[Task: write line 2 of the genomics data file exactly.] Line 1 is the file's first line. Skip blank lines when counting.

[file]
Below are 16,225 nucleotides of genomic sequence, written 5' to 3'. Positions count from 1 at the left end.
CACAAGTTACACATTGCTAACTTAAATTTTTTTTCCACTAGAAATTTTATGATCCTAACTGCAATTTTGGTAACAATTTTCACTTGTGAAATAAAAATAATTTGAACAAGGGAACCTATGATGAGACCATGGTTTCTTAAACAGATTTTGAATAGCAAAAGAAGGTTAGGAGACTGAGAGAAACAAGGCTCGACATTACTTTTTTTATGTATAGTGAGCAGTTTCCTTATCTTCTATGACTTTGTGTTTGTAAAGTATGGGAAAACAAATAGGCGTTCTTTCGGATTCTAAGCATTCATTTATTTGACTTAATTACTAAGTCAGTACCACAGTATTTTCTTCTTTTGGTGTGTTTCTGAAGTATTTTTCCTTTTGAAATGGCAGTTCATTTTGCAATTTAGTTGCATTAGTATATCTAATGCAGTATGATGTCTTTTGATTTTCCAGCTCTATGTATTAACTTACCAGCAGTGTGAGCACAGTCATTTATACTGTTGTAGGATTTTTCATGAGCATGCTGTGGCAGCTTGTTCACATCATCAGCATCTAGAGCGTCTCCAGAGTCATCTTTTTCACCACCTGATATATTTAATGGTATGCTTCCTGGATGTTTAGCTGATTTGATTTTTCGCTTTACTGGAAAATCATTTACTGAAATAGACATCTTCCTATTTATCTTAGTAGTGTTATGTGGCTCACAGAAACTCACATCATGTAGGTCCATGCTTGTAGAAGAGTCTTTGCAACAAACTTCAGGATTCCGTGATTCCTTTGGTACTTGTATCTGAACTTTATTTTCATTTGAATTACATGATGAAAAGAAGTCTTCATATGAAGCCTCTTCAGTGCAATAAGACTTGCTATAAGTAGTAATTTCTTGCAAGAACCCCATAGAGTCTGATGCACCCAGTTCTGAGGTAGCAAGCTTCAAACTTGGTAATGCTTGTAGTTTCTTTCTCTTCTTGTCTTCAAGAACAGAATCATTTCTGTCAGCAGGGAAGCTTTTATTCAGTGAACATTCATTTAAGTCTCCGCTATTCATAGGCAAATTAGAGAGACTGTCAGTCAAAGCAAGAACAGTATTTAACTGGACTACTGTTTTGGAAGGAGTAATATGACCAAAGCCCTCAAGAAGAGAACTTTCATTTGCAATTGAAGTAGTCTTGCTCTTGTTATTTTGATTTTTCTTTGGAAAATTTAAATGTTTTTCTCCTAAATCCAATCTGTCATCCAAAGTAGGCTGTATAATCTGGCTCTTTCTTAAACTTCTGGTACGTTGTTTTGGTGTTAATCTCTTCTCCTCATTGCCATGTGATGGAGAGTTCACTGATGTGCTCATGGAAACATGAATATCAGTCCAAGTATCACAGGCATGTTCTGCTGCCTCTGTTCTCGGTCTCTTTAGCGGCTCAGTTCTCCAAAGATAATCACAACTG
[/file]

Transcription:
CACAAGTTACACATTGCTAACTTAAATTTTTTTTCCACTAGAAATTTTATGATCCTAACTGCAATTTTGGTAACAATTTTCACTTGTGAAATAAAAATAATTTGAACAAGGGAACCTATGATGAGACCATGGTTTCTTAAACAGATTTTGAATAGCAAAAGAAGGTTAGGAGACTGAGAGAAACAAGGCTCGACATTACTTTTTTTATGTATAGTGAGCAGTTTCCTTATCTTCTATGACTTTGTGTTTGTAAAGTATGGGAAAACAAATAGGCGTTCTTTCGGATTCTAAGCATTCATTTATTTGACTTAATTACTAAGTCAGTACCACAGTATTTTCTTCTTTTGGTGTGTTTCTGAAGTATTTTTCCTTTTGAAATGGCAGTTCATTTTGCAATTTAGTTGCATTAGTATATCTAATGCAGTATGATGTCTTTTGATTTTCCAGCTCTATGTATTAACTTACCAGCAGTGTGAGCACAGTCATTTATACTGTTGTAGGATTTTTCATGAGCATGCTGTGGCAGCTTGTTCACATCATCAGCATCTAGAGCGTCTCCAGAGTCATCTTTTTCACCACCTGATATATTTAATGGTATGCTTCCTGGATGTTTAGCTGATTTGATTTTTCGCTTTACTGGAAAATCATTTACTGAAATAGACATCTTCCTATTTATCTTAGTAGTGTTATGTGGCTCACAGAAACTCACATCATGTAGGTCCATGCTTGTAGAAGAGTCTTTGCAACAAACTTCAGGATTCCGTGATTCCTTTGGTACTTGTATCTGAACTTTATTTTCATTTGAATTACATGATGAAAAGAAGTCTTCATATGAAGCCTCTTCAGTGCAATAAGACTTGCTATAAGTAGTAATTTCTTGCAAGAACCCCATAGAGTCTGATGCACCCAGTTCTGAGGTAGCAAGCTTCAAACTTGGTAATGCTTGTAGTTTCTTTCTCTTCTTGTCTTCAAGAACAGAATCATTTCTGTCAGCAGGGAAGCTTTTATTCAGTGAACATTCATTTAAGTCTCCGCTATTCATAGGCAAATTAGAGAGACTGTCAGTCAAAGCAAGAACAGTATTTAACTGGACTACTGTTTTGGAAGGAGTAATATGACCAAAGCCCTCAAGAAGAGAACTTTCATTTGCAATTGAAGTAGTCTTGCTCTTGTTATTTTGATTTTTCTTTGGAAAATTTAAATGTTTTTCTCCTAAATCCAATCTGTCATCCAAAGTAGGCTGTATAATCTGGCTCTTTCTTAAACTTCTGGTACGTTGTTTTGGTGTTAATCTCTTCTCCTCATTGCCATGTGATGGAGAGTTCACTGATGTGCTCATGGAAACATGAATATCAGTCCAAGTATCACAGGCATGTTCTGCTGCCTCTGTTCTCGGTCTCTTTAGCGGCTCAGTTCTCCAAAGATAATCACAACTG